Thanasis Papadopulos, who has been carrying out excavations on the Greek hero’s home island for 16 years, said he had discovered the remains of a three-storey palace and a well, which date back to the 13th century BC, which is when the Trojan war, described in Homer’s Iliad, is believed to have taken place.

Similar wells have been unearthed in Mycenae, 90 kilometers southwest of Athens, and in Tiryns on the Peloponnese Peninsula, the two centers of the Mycenaean civilization, which flourished between 1600 BC and 1100 BC.

A final interesting detail from the coverage by something called Island Crisis, inter alia:

Thanasis Papadopulos, the lead archaeologist of the group, said that he knew the right place of the remains since 2006. The team found the ruins of a three-level palace with a staircase carved into the rock. A well dating back to the 13th century BC (around the Trojan War era) was also found at the site.

It was also announced that after the discovery, the Greek ministry of Culture provided more funding to the continuity of the Ithaca excavation project.

I don’t think I’ve ever had to look at so many variations in coverage to get close to the ‘full story’. The Telegraph report seems to have dropped the ball in regards to the date, confusing the time of the probable composition of the Odyssey with the dating of the remains. With that out of the way, we seem to be dealing with some probably important Mycenean remains on Ithaka that appear to include a palatial structure. That in itself is significant, as Adriano La Regina, has suggested. Obviously it doesn’t ‘prove’ the existence of Odysseus, but I suppose if you want to attach a name to a palace, that would be the one to attach if you want to attract tourists and government funding.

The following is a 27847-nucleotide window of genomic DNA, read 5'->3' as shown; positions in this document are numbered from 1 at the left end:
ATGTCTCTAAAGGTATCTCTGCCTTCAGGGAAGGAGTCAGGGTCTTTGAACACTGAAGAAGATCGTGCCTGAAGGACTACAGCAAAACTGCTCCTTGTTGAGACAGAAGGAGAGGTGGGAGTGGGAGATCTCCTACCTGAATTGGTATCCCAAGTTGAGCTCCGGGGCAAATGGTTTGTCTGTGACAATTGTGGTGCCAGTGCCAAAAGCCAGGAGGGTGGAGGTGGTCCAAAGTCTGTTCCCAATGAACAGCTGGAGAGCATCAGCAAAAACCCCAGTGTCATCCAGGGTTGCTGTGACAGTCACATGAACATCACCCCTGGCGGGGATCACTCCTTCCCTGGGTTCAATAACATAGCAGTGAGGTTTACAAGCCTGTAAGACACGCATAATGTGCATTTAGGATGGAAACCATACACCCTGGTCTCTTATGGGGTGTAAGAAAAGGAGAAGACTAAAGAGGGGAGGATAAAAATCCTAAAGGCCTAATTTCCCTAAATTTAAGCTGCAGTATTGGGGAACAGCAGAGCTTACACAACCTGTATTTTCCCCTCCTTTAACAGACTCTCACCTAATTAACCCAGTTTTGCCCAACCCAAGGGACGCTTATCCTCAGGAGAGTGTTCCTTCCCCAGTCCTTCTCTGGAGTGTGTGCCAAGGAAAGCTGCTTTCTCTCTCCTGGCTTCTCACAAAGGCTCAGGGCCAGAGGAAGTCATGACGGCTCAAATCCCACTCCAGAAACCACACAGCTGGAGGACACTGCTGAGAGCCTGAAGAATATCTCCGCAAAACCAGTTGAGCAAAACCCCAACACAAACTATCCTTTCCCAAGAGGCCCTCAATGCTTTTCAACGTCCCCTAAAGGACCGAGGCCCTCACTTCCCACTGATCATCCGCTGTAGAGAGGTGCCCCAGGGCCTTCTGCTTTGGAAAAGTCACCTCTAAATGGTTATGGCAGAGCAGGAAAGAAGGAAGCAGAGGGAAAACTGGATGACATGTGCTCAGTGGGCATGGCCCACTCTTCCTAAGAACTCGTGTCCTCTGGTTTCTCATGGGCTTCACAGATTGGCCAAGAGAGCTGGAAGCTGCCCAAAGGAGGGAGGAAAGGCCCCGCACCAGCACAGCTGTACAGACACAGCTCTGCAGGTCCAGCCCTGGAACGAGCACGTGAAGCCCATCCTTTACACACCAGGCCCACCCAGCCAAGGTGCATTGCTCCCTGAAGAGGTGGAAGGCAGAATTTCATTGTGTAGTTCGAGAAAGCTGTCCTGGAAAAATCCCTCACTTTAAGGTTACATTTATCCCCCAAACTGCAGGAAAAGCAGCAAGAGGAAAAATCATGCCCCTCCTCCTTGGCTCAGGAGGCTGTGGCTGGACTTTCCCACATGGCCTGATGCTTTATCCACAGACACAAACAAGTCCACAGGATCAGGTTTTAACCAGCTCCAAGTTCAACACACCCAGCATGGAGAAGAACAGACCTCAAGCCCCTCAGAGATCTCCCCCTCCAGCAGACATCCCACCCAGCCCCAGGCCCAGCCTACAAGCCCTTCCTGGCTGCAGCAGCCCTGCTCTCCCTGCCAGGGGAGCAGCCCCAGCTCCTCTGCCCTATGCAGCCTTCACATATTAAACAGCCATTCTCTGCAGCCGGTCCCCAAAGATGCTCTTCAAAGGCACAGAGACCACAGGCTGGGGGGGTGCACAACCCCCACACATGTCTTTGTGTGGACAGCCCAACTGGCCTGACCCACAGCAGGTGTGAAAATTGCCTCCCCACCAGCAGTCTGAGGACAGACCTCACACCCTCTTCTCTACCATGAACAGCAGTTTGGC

Now for the backstory: the Telegraph piece does sort of hint at the ‘politics’ lurking behind this discovery, though. Back in 2005 or so, Robert Bittlestone came out with his book Odysseus Unbound, which suggested that the geography of Kephalonia included a bit called Paliki (which was theorized to once have been an island) that ‘fit’ Homer’s description better than long-standing belief that Ithaka was on Ithaki. The book was hyped a bit, and it was clear that Bittlestone was yet another ‘outsider’ taking on the archaeological establishment. The book was panned by Mary Beard. Interestingly, coinciding with these early reports, there was a passing report that the tomb of Odysseus had been found on Kephalonia as well. Nonetheless, about a year later, the BBC was hyping the theory, because of plans to use geology to add weight to theory. The geological testing appeared to confirm the detail that the Paliki peninsula on Kephalonia had, in fact, once been an island although the dating of when it ceased to be an island is somewhat confusing (5000 B.C.? … there was some badmouthing of the study prior to its official release). Two years ago (today!) we began to hear of digs on Ithaka to ‘reclaim’ Odysseus, and complaints about funding …

I think that brings everyone up to speed; it does seem that potential tourism is driving the archaeology on this one, while an ‘outsider’s challenge’ is being kept alive for ‘nationalistic’ reasons (I suspect). Clearly this will soon be a documentary of some sort, if it isn’t already.

More coverage:

This Day in Ancient History: ante diem viii kalendas septembres

Icon depicting the First Council of Nicaea.
Image via Wikipedia

ante diem viii kalendas septembres

  • Opiconsivia — rites in honour of Ops, an old Italian earth deity and usually considered the spouse of Consus
  • 79 A.D. — death of Pliny the Elder in the wake of the eruption at Pompeii
  • 325 A.D. — Council of Nicaea comes to an end, having come up with the Nicene Creed, the ‘Twenty Canons’, etc..